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Users have the possibility to (soft-)delete content they contributed (there are some technical restrictions though). This action can be undone by moderators (and also users with sufficiently many points).

What is/should be the policy on undoing self-deletions on this site?

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  • $\begingroup$ There is no immediate reason I post this now. It was just something I meant to write at some point. Also this is not a fixed policy, please note the "is/should be", rather an outline of my current thinking. I write the answer below in "first person" as I did not discuss it beforehand with other moderators. Once there is consensus it should likely be rewritten to generalize it. $\endgroup$ – quid Feb 3 '15 at 23:28
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When considering the matter of undoing self-deletions there are in mind at least three interests to balance.

  • the author
  • the site as a whole
  • other individual users

The author: As for editing, I think trying to respect an author's intentions is an important goal. I observed on various occasions (mainly on other sites) that authors have quite strong feelings when it comes to their self-deleted content. It seems by some it is perceived as a considerable loss of control and possibly even breach of trust not to be able to delete something they want to delete, and even more to have something reappear they thought deleted.

The site as a whole: while (most) posts are assigned to a specific user the site is also a collectively built resource. In contributing to it one makes a donation to this general resource and as for donations in general it is then not always possible to ask it back at will. For example, arbitrarily deleting some answer that is relevant to some thread might degrade the quality of that thread even below the level it would be at had the answer never existed (as the earlier presence of the answer might have made others not give theirs, for example).

Other individual users: deleting a question, does delete its answers, too. The same goes for posts and their respective comments. Thus deleting is not only a personal decision but might directly effect others.

The technical context

Almost completely deletion of questions with answers is prevented by the software (a single upvote on one answer, or two or more answers will block it). Comments do not prevent self-deletions; however, one should in general not rely too much on comments for substantive contributions. (Moreover, accepted answers cannot be prevented either.) These technical measures protect quite well other individual users interests, and the sites interests to some though to a lesser extent.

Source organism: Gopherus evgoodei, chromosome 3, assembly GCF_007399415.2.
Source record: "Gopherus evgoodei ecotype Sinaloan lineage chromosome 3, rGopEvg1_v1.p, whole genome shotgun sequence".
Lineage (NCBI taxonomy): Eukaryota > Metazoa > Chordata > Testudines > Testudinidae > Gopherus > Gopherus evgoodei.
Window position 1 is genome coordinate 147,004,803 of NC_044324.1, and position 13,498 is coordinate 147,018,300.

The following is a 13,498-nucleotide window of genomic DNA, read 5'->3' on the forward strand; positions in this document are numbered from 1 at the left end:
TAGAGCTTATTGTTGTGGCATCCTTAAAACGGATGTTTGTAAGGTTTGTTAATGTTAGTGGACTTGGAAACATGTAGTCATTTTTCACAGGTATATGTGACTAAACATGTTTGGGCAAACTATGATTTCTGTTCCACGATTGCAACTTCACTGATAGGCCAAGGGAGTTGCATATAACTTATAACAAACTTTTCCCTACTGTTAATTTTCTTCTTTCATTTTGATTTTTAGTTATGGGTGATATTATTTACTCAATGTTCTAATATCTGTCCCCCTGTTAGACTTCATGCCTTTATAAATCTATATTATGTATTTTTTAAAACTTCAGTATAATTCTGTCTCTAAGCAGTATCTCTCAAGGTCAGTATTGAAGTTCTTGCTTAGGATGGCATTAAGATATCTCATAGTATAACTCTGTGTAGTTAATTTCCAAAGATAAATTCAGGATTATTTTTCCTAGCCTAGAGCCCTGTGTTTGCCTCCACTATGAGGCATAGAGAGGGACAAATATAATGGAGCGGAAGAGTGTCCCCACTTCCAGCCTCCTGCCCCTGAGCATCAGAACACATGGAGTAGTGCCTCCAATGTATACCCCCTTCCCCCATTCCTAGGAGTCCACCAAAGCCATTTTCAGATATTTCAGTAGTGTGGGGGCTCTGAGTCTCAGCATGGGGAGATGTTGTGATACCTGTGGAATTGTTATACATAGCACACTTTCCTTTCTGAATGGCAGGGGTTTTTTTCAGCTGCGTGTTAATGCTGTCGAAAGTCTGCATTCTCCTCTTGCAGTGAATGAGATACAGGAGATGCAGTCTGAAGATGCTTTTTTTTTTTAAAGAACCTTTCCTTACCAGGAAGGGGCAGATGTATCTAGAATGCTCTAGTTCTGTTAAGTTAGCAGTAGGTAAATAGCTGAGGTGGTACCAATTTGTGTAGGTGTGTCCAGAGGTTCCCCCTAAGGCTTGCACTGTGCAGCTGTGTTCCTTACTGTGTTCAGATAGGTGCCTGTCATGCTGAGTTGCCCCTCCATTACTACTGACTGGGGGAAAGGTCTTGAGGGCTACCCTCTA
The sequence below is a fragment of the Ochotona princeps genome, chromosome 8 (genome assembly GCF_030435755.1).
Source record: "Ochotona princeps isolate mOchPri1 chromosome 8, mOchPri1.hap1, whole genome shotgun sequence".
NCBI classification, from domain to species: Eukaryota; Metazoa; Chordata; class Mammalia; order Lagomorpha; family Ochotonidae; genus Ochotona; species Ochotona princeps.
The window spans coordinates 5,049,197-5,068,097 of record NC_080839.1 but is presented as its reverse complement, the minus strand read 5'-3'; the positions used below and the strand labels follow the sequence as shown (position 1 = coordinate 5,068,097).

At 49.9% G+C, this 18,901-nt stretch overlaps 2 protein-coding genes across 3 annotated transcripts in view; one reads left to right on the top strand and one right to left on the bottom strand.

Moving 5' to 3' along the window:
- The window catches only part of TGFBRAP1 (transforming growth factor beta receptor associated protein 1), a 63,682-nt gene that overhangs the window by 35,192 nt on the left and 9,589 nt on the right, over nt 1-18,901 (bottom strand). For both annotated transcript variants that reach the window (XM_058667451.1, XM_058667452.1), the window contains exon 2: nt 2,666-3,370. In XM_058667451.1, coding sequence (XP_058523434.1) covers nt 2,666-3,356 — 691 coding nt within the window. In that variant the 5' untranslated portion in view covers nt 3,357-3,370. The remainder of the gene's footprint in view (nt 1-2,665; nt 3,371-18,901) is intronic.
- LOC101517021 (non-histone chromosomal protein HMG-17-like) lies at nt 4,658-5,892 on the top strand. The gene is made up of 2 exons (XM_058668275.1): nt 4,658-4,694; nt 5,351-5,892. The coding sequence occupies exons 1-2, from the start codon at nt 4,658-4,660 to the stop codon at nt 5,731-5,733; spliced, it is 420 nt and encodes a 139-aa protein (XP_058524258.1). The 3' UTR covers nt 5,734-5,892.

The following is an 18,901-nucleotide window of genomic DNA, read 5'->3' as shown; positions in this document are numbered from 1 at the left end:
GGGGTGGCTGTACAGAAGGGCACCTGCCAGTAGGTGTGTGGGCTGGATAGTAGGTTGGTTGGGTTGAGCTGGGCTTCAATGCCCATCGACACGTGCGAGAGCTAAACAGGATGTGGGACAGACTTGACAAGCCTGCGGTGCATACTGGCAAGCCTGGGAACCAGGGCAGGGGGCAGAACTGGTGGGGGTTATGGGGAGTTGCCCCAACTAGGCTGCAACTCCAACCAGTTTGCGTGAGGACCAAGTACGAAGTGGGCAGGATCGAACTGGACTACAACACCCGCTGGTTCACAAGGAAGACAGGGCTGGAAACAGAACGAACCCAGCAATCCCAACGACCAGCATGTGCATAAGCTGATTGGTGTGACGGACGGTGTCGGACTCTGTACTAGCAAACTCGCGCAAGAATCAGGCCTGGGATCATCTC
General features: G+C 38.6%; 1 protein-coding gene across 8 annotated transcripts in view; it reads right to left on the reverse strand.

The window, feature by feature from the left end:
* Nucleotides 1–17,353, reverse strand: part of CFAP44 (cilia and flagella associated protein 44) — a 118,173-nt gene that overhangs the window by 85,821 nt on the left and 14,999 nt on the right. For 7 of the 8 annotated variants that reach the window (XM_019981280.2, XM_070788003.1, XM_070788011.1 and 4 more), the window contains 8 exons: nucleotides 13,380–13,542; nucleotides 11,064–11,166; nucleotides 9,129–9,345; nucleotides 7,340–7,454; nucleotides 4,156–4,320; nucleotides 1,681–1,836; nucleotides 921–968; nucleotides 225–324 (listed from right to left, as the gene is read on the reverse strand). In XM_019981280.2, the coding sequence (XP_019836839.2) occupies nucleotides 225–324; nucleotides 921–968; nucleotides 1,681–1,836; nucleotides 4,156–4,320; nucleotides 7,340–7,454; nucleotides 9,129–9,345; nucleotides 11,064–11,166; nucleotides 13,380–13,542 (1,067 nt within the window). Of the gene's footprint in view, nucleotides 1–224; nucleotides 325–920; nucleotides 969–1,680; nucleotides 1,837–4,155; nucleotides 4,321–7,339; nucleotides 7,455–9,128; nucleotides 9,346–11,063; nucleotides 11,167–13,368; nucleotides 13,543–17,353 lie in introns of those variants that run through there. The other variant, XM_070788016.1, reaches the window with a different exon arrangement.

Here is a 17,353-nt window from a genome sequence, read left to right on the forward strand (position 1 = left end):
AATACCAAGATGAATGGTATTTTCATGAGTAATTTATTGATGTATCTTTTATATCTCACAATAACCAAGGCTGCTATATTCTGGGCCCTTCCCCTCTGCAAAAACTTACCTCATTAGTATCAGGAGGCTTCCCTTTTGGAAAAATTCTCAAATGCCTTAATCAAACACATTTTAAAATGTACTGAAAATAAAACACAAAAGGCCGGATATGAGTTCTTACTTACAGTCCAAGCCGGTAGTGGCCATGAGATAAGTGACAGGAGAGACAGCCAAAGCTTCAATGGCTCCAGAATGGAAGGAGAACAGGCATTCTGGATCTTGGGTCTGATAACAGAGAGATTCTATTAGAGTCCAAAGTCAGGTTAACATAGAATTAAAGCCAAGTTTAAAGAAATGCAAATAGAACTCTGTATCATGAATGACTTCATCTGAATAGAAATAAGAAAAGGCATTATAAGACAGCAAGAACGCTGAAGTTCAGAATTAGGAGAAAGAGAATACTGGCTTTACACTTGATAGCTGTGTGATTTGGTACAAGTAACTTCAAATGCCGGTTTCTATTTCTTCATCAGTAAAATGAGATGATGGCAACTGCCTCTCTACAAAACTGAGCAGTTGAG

There are also some technical measures in place against massive deletions.

My position

I will not undo self-deletions that seem reasonable (only those out of vandalism or spite would be reversed). In case I have doubts about the motives I intend to ask. (Just in case, the mere fact that I might ask does not mean I consider the action as unreasonable; sometimes a self-deletion could also be an outgrowth of legitimate unhappiness about others actions related to the post for example that I might wish to know about.)

Further remarks

  • If you come across a self-deleted post and want to inquirer related to it, I recommend to use a mod-flag. In general I think it is good to discuss things in the open, however especially for deleted content it can be better not to draw attention to it via a meta-post. Similarly, I would like to ask users with undelete-privilege to be very constrained when it comes to undoing self-deletions; this is a rare case were I would prefer you also flag for moderator attention instead of using the tools you have (there could be some context that is not apparent).

  • If you intend to self-delete something, please keep in mind that there are also other options, namely you can ask for the post to be disassociated from your profile (this is bit complicated though but in isolated cases it is an option). Or, if for example you are happy with your post but frustrated with recurring comments to lock comments can also be an option (flag for moderator attention); this should be reserved for cases were there is demonstrably a problem with comments not as a preemptive measure.

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